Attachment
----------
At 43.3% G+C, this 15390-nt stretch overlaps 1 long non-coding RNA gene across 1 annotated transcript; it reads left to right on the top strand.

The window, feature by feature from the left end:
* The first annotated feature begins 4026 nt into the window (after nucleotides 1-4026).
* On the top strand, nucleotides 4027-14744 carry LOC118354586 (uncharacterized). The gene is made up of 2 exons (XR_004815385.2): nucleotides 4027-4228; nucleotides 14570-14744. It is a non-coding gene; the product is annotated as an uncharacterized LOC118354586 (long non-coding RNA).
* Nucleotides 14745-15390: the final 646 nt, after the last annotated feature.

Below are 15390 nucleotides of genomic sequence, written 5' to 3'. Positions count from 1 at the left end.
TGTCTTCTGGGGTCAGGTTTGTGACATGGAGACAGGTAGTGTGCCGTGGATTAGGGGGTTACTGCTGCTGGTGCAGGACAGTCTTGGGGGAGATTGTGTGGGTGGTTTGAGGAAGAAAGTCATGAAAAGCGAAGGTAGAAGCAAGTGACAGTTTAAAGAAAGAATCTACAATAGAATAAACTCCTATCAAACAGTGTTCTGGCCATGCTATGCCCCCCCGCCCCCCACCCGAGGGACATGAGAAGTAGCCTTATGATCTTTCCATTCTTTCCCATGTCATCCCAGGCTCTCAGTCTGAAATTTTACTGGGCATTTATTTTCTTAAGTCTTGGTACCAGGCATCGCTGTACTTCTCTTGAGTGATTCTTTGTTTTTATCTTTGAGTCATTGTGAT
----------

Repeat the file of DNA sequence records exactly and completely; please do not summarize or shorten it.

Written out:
At 43.3% G+C, this 15390-nt stretch overlaps 1 long non-coding RNA gene across 1 annotated transcript; it reads left to right on the top strand.

The window, feature by feature from the left end:
* The first annotated feature begins 4026 nt into the window (after nucleotides 1-4026).
* On the top strand, nucleotides 4027-14744 carry LOC118354586 (uncharacterized). The gene is made up of 2 exons (XR_004815385.2): nucleotides 4027-4228; nucleotides 14570-14744. It is a non-coding gene; the product is annotated as an uncharacterized LOC118354586 (long non-coding RNA).
* Nucleotides 14745-15390: the final 646 nt, after the last annotated feature.

Below are 15390 nucleotides of genomic sequence, written 5' to 3'. Positions count from 1 at the left end.
TGTCTTCTGGGGTCAGGTTTGTGACATGGAGACAGGTAGTGTGCCGTGGATTAGGGGGTTACTGCTGCTGGTGCAGGACAGTCTTGGGGGAGATTGTGTGGGTGGTTTGAGGAAGAAAGTCATGAAAAGCGAAGGTAGAAGCAAGTGACAGTTTAAAGAAAGAATCTACAATAGAATAAACTCCTATCAAACAGTGTTCTGGCCATGCTATGCCCCCCCGCCCCCCACCCGAGGGACATGAGAAGTAGCCTTATGATCTTTCCATTCTTTCCCATGTCATCCCAGGCTCTCAGTCTGAAATTTTACTGGGCATTTATTTTCTTAAGTCTTGGTACCAGGCATCGCTGTACTTCTCTTGAGTGATTCTTTGTTTTTATCTTTGAGTCATTGTGAT